A large portfolio with interest rate swap contracts led to legal disputes with – at its peak – more than 60 municipalities. By the end of December 2016, the EAA was able to reach a settlement in approx. two thirds of all cases that had led to a legal claim. The agreement was possible only after the EAA had appealed in several cases to the German Federal Court of Justice (BGH). Decisions by the BGH from 2015 and 2016 strengthened the EAA’s position.
In the United States, the EAA achieved a settlement with a major bank that had acted as a trustee in a loan securitisation transaction. The financial crisis centred on loan securitisations, and they are therefore the subject of several legal cases in the United States. While other claimants usually pursue a claim only against the investment banks that had issued such securities, the EAA also examined the role of trustees and successfully integrated this into its legal strategy.
The EAA took over more than 320 participations – 120 direct and 200 indirect –, ranging from credit institutions and private equity companies to business schools. Approx. 1,400 special-purpose entities worldwide were also added, for example, for leasing and other financing or banking transactions. At the end of 2016, there were still 154 participations – 80 direct and 74 indirect – as well as 402 special-purpose entities.
The EAA’s participation management focused on accelerating the wind-up of complex commitments requiring considerable management effort. For instance, the sale of WestFonds Immobilien Anlagegesellschaft mbH alone enabled a simultaneous wind-up of 70 indirect participations. Also in 2016, the EAA ended a participation in which its withdrawal had been blocked for over 20 years due to a legal dispute with a central bank in South America.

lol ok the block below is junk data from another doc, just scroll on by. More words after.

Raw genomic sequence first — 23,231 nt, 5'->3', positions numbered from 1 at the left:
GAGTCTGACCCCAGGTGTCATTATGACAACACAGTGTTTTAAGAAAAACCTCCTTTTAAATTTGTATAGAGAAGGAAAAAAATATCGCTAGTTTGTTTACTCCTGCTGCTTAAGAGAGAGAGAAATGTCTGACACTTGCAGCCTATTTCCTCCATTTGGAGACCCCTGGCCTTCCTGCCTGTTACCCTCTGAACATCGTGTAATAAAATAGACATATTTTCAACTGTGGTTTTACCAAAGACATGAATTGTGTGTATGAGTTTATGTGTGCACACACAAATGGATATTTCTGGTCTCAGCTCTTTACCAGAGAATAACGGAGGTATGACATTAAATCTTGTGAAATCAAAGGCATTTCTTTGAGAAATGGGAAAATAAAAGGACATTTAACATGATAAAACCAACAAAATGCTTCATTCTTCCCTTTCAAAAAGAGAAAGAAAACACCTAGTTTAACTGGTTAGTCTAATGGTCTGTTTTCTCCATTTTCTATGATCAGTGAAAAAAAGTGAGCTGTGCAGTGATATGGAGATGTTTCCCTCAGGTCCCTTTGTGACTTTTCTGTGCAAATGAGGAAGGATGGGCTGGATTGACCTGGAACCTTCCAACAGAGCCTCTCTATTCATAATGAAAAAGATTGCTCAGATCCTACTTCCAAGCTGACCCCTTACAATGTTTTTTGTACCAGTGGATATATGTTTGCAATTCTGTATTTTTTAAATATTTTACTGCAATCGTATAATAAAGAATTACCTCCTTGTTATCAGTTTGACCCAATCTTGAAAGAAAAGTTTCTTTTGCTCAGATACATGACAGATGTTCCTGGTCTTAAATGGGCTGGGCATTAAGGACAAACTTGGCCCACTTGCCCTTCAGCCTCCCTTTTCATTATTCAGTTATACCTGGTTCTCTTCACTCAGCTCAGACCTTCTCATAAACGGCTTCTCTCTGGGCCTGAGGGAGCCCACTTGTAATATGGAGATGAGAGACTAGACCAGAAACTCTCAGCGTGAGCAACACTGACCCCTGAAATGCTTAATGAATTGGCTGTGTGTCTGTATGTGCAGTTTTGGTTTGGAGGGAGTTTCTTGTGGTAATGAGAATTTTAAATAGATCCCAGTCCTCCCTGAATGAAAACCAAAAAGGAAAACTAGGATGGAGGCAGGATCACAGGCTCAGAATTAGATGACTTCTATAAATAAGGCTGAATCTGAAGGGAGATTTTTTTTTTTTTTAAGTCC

By implementing measures in the participations portfolio, the EAA was able to increase the value in many cases and thereby stabilise its equity. An example of this is the sale of a poorly marketable participation in a company that provides electronic card systems. This sale enabled the EAA to realise significant hidden reserves in 2016.
The trading portfolio is mainly made up of interest derivatives with a notional volume of EUR 256 billion, accounting for a share of 99 per cent.
The remaining banking book portfolio of nearly EUR 30 billion consists of loans and securities.
- The loan portfolio centres on project financing. The EAA manages around 40 long-term loans for infrastructure projects, including toll motorways, roads and bridges, airports and harbours or even hospital and water supply projects. In addition to these, it also has nearly 100 large power plant projects, with both conventional as well as alternative energy sources.
- The structured loans portfolio is dominated by commitments that are connected to loans in the US housing market (67%). The market value of these loans has increased considerably after the financial crisis; however, they have yet to recover to pre-crisis levels.
- Tradable securities mostly consist of European government bonds and similar instruments from public borrowers. As at 31 December 2016, the portfolio included over five billion Euros, approx. two thirds of which are distributed among the southern European countries of Italy, Spain and Cyprus.